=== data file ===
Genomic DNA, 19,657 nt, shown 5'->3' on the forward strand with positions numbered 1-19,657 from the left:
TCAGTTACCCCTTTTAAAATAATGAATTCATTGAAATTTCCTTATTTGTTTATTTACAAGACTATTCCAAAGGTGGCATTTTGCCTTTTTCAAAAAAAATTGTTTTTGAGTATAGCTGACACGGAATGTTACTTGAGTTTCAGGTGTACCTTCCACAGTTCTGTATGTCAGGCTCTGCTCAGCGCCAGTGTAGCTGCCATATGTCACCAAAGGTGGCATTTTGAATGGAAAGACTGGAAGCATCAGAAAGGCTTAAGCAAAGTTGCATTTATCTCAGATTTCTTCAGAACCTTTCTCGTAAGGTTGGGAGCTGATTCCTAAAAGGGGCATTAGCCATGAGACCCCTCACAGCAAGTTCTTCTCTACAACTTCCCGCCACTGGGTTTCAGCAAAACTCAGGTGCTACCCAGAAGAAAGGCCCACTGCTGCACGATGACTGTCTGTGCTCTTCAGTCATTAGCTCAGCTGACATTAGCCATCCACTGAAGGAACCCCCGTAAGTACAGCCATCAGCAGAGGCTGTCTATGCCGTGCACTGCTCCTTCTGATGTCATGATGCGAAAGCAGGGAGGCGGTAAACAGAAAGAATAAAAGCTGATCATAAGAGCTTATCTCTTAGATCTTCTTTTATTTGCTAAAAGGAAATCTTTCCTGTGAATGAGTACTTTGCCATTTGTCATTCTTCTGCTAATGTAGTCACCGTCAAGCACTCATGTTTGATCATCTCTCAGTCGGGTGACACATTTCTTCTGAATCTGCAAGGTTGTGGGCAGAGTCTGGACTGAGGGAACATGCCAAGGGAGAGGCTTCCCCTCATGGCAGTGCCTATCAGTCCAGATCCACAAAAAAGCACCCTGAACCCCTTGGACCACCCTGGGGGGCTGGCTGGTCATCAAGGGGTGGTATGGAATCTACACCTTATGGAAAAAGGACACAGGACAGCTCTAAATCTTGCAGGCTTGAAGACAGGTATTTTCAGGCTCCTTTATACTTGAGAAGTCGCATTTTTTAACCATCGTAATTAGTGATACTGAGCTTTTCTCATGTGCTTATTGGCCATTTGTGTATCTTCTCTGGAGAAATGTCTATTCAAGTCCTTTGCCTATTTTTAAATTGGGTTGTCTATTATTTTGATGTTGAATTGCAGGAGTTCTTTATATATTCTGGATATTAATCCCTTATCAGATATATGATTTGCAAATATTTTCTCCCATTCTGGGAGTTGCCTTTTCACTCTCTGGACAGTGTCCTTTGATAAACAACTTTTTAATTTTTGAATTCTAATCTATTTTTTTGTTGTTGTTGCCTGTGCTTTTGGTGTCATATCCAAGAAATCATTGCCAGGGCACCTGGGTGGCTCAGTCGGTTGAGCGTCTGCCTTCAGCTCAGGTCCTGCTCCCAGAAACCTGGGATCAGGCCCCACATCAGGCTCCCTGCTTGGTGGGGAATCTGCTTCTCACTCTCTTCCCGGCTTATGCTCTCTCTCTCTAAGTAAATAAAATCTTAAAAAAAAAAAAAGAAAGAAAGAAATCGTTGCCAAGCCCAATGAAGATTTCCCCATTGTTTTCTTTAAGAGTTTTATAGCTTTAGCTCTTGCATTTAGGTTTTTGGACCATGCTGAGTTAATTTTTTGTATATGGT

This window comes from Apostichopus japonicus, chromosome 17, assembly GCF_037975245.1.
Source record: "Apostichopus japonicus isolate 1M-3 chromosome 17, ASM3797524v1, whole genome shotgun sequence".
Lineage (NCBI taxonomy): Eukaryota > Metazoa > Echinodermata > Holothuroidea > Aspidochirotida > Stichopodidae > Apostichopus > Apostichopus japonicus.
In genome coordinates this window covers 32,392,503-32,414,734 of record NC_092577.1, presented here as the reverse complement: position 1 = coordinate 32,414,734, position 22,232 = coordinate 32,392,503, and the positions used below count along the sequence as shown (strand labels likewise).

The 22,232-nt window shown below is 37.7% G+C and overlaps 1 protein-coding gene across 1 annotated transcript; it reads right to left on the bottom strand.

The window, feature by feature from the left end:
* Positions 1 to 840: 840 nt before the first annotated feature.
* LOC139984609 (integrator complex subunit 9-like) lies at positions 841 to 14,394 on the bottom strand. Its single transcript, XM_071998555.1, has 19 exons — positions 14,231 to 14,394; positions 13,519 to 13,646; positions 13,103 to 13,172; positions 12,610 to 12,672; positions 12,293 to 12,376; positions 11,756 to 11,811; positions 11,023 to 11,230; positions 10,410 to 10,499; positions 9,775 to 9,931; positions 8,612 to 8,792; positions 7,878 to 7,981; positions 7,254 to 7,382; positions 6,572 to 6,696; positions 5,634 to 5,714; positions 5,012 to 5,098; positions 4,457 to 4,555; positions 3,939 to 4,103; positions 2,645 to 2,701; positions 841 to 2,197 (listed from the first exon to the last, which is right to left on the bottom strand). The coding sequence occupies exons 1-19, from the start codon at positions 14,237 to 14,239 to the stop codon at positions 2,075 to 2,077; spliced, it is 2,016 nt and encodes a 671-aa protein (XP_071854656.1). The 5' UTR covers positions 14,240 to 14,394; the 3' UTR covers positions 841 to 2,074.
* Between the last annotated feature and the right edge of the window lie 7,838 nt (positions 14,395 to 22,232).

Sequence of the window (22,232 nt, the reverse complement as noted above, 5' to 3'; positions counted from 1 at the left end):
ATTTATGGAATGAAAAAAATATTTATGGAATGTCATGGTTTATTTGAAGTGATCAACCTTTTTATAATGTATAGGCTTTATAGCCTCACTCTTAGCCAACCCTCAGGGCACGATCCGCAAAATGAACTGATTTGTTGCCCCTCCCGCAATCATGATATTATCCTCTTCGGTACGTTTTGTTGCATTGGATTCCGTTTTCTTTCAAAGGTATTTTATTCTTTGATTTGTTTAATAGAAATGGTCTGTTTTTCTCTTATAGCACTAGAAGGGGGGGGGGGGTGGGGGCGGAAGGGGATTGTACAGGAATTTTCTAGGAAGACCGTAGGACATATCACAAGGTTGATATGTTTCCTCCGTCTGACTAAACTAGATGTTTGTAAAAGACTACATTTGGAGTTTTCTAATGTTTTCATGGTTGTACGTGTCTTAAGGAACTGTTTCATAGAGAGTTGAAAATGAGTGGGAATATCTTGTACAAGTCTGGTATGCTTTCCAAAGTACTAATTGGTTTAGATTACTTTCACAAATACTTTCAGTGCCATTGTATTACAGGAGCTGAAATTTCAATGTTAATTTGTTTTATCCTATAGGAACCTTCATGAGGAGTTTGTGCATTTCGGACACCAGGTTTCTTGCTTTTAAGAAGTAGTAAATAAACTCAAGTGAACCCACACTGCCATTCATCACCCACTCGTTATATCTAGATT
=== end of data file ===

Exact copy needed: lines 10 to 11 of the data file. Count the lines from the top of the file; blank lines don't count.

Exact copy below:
* LOC139984609 (integrator complex subunit 9-like) lies at positions 841 to 14,394 on the bottom strand. Its single transcript, XM_071998555.1, has 19 exons — positions 14,231 to 14,394; positions 13,519 to 13,646; positions 13,103 to 13,172; positions 12,610 to 12,672; positions 12,293 to 12,376; positions 11,756 to 11,811; positions 11,023 to 11,230; positions 10,410 to 10,499; positions 9,775 to 9,931; positions 8,612 to 8,792; positions 7,878 to 7,981; positions 7,254 to 7,382; positions 6,572 to 6,696; positions 5,634 to 5,714; positions 5,012 to 5,098; positions 4,457 to 4,555; positions 3,939 to 4,103; positions 2,645 to 2,701; positions 841 to 2,197 (listed from the first exon to the last, which is right to left on the bottom strand). The coding sequence occupies exons 1-19, from the start codon at positions 14,237 to 14,239 to the stop codon at positions 2,075 to 2,077; spliced, it is 2,016 nt and encodes a 671-aa protein (XP_071854656.1). The 5' UTR covers positions 14,240 to 14,394; the 3' UTR covers positions 841 to 2,074.
* Between the last annotated feature and the right edge of the window lie 7,838 nt (positions 14,395 to 22,232).